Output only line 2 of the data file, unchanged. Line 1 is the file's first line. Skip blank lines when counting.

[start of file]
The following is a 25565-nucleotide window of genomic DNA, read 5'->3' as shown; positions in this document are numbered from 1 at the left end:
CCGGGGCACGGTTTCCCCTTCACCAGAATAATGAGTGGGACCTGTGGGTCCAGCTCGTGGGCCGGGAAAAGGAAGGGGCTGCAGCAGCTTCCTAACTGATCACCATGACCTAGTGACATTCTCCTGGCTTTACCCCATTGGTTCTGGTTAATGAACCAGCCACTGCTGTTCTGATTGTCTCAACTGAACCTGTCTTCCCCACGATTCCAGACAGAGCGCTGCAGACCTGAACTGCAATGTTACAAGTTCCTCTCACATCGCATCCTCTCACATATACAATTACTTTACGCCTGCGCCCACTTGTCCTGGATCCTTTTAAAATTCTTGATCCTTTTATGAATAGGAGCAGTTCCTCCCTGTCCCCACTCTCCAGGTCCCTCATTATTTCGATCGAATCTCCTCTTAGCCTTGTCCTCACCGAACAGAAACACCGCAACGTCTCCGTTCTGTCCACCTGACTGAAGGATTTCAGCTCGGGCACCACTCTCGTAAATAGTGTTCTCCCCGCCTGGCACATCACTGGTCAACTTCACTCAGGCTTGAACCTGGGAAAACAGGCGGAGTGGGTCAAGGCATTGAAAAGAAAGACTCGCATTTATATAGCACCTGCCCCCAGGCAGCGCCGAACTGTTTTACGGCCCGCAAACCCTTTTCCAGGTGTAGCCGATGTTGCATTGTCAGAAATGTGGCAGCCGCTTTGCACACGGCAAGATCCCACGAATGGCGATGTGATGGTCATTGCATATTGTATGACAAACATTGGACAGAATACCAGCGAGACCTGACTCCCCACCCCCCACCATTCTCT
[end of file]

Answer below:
CCGGGGCACGGTTTCCCCTTCACCAGAATAATGAGTGGGACCTGTGGGTCCAGCTCGTGGGCCGGGAAAAGGAAGGGGCTGCAGCAGCTTCCTAACTGATCACCATGACCTAGTGACATTCTCCTGGCTTTACCCCATTGGTTCTGGTTAATGAACCAGCCACTGCTGTTCTGATTGTCTCAACTGAACCTGTCTTCCCCACGATTCCAGACAGAGCGCTGCAGACCTGAACTGCAATGTTACAAGTTCCTCTCACATCGCATCCTCTCACATATACAATTACTTTACGCCTGCGCCCACTTGTCCTGGATCCTTTTAAAATTCTTGATCCTTTTATGAATAGGAGCAGTTCCTCCCTGTCCCCACTCTCCAGGTCCCTCATTATTTCGATCGAATCTCCTCTTAGCCTTGTCCTCACCGAACAGAAACACCGCAACGTCTCCGTTCTGTCCACCTGACTGAAGGATTTCAGCTCGGGCACCACTCTCGTAAATAGTGTTCTCCCCGCCTGGCACATCACTGGTCAACTTCACTCAGGCTTGAACCTGGGAAAACAGGCGGAGTGGGTCAAGGCATTGAAAAGAAAGACTCGCATTTATATAGCACCTGCCCCCAGGCAGCGCCGAACTGTTTTACGGCCCGCAAACCCTTTTCCAGGTGTAGCCGATGTTGCATTGTCAGAAATGTGGCAGCCGCTTTGCACACGGCAAGATCCCACGAATGGCGATGTGATGGTCATTGCATATTGTATGACAAACATTGGACAGAATACCAGCGAGACCTGACTCCCCACCCCCCACCATTCTCT